If you’re a regular subscriber to our email newsletter, you’ll be familiar with the UX Quick Tip that we include in each issue.
The tip is a short reminder (sometimes a quote from a thought leader who we respect) to help you be a better UX Designer. We like to go the extra mile with our quick tips and include an illustration to go with each one.
Today we thought we’d pull together some of our favourite quick tips from past newsletters, including the corresponding illustration. If you have a quick tip to share, feel free to send it in. We’ll include it in a future issue of our newsletter, credit you with the submission, and create an illustration to go with it!
1. Understand the problem.
This sounds so obvious, but I’m including it mostly because I realised during the week that I need to remind myself of this principle constantly. It’s very easy to become focussed on deliverables, timelines and politics without taking a step back and validating that you’re actually working on the important stuff.
An innovative solution is worth nothing if it doesn’t solve the right problem.
2. Start with the content.
Aaron Gustafson said it best in a seminal article called Ruining The User Experience, published on A List Apart several years ago.
Sometimes designers and developers forget that this is why people come to your site to begin with. Craft it lovingly and serve it to your users with a minimum of distraction, like a well-plated dish; don’t just heap it all together like it’s a buffet.
You worked hard on your content… celebrate it.
3. Think beyond the project.
This tip is unashamedly lifted from one of our favourite UX bloggers, Whitney Hess.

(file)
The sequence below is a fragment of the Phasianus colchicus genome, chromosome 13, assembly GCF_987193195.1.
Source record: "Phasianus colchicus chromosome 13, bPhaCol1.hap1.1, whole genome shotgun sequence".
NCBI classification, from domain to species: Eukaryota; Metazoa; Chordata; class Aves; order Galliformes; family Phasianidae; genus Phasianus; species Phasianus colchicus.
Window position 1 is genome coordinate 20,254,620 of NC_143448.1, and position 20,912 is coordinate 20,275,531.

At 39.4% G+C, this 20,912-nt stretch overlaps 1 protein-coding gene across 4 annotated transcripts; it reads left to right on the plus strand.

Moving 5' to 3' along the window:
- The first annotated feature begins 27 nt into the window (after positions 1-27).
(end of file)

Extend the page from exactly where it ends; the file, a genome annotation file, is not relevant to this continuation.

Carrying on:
Last April, Whitney tweeted that designing the product is all for naught if you don’t first take the time to design the organization. Not that every UXer has the power on Day 1 to begin implementing organizational change, but it’s our obligation to champion UX within an organisation.
Your product simply won’t survive beyond your involvement if the organisation is not ready to embrace the processes used to design it in the first place.
4. Do the thinking for me.
Every time you make the user make a decision they don’t care about, you have failed as a designer.
Or in the words of Steve Krug, Don’t Make Me Think. A good system doesn’t ask me all the ways I would like to get things done. For example, if I need to search for something, don’t force me to choose a section to search in.
Make common-sense assumptions for the user for things they don’t care about or may not want to deal with right away.
5. Be wary of introducing bias.
Let the data speak first and save your judgments for the visual design stage—the quiet but insistent user needs can then survive through your research process and help inform your work.
Read about the types of bias in Luke’s excellent UXMas article, I Knew You Were Going To Say That.